Suzanne Levi-Sanchez presents her forthcoming book (University of Michigan Press) on the relationships between informal organizations and the state, civil society, and kinship networks along the Tajik/Afghan border. Her fieldwork spans six years on both sides of Tajik/Afghan Badakhshan, researching how local leaders and organizations impact border and state stability as well as drug, human, weapons, and gemstone trafficking. Through detailed case studies, her work reveals how informal organizations provide a buffer from state control.
Suzanne Levi-Sanchez, PhD, is the Assistant Professor for National Security Affairs at U.S. Naval War College. She is an experienced educator, field researcher, and analyst with subject matter expertise in Iran, Afghanistan, Central Asia, political identity, informal institutions, local leadership, borders, ethnographic methods, and gender.
Although the European Union’s engagement with Central Asia has remained limited, the EU’s role in the region has evolved from an invisible and arguably ineffective donor to that of a full-fledged actor over the past fifteen years. Nevertheless, the EU still punches below its weight in the region. Because the EU’s strategy for Central Asia, developed in 2007, became increasingly outdated and subject to criticism from a wide range of stakeholders, a new strategy will be launched in May 2019. In this talk, Fabienne Bossuyt provides an early assessment of this new strategy. She evaluates whether the new strategy enables the EU to optimize its role as an external actor in Central Asia and ensure that the EU’s involvement in the region produces tangible and lasting results, effectively contributing to the sustainable development.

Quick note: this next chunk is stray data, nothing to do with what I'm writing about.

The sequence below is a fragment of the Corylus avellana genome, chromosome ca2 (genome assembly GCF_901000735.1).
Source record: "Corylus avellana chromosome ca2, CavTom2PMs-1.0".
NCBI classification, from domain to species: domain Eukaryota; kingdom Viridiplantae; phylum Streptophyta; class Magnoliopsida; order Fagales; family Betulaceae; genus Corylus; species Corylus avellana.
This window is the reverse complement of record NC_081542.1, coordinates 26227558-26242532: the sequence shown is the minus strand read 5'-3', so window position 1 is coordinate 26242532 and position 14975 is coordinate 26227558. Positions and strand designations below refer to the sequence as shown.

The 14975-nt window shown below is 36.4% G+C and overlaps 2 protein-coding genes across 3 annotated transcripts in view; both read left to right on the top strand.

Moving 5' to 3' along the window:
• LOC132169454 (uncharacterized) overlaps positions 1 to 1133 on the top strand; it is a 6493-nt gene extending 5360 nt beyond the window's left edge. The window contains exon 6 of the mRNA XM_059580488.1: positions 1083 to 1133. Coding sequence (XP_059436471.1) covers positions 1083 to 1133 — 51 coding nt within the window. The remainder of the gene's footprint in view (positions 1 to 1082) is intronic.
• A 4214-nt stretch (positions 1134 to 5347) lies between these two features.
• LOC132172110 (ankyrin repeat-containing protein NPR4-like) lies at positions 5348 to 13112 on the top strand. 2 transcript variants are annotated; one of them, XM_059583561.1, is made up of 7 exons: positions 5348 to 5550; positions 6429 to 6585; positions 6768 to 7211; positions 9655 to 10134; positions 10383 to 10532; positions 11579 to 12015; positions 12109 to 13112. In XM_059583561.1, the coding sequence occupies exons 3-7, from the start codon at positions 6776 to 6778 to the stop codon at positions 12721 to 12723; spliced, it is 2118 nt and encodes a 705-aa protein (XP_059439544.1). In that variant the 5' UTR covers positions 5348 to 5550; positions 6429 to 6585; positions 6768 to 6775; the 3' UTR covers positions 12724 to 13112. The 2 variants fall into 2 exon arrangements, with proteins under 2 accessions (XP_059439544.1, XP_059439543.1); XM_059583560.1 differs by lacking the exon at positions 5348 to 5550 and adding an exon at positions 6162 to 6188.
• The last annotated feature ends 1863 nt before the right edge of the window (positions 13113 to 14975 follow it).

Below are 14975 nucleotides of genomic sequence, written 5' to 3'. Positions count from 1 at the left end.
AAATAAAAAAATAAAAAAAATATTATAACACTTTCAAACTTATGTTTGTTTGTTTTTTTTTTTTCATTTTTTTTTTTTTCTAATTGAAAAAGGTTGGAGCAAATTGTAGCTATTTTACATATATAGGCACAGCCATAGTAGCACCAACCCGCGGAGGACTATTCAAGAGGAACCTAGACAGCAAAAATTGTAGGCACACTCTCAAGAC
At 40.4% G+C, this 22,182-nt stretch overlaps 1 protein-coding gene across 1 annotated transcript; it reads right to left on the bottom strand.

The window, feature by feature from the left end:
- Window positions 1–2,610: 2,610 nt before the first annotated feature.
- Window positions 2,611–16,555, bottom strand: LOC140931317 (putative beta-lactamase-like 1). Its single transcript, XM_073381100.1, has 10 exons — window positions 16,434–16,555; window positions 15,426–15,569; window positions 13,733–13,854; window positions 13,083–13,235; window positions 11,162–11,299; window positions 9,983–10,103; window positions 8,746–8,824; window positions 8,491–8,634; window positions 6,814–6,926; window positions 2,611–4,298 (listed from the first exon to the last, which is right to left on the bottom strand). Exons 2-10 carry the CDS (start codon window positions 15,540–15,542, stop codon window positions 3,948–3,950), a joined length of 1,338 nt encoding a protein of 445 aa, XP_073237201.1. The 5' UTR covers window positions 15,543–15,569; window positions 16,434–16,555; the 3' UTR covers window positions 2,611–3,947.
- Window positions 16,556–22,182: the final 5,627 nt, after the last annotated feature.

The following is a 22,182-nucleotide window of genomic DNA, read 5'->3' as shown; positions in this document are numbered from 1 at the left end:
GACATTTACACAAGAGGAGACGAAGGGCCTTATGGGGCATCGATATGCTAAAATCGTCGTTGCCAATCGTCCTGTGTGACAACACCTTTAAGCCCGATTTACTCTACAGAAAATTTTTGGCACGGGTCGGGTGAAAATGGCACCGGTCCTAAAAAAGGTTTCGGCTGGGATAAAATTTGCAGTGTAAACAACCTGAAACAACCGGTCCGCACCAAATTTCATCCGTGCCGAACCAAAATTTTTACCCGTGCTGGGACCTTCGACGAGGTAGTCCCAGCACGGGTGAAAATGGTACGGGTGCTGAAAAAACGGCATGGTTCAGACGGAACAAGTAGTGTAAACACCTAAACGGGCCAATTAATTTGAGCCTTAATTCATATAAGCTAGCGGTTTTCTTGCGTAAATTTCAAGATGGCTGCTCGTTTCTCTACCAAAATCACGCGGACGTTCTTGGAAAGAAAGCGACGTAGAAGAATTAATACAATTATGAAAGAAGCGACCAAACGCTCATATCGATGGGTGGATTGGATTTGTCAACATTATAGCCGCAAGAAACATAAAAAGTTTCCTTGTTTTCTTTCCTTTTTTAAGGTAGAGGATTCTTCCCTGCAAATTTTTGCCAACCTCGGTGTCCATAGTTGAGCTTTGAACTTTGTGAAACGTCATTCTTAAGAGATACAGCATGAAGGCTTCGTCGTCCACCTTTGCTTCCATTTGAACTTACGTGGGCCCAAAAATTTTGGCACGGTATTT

*Chatham House Rule applies*
Fabienne Bossuyt is Assistant Professor at the Centre for EU Studies at Ghent University (Belgium). Her main area of expertise is EU’s relations with Central Asia. Her current research projects focus on aspects of the EU’s relations with and policies towards Central Asia and other post Soviet countries, including democracy promotion, development policy and human rights promotion. She is currently coediting a book on the EU-Russia relationship (Brill), as well as a book on the EU’s and China’s engagement with Central Asia (Routledge). She has been involved in the preparation of the EU’s new strategy for Central Asia, including as rapporteur for the EU Special Representative for Central Asia and as policy advisor, inter alia, for the German and French MFAs.
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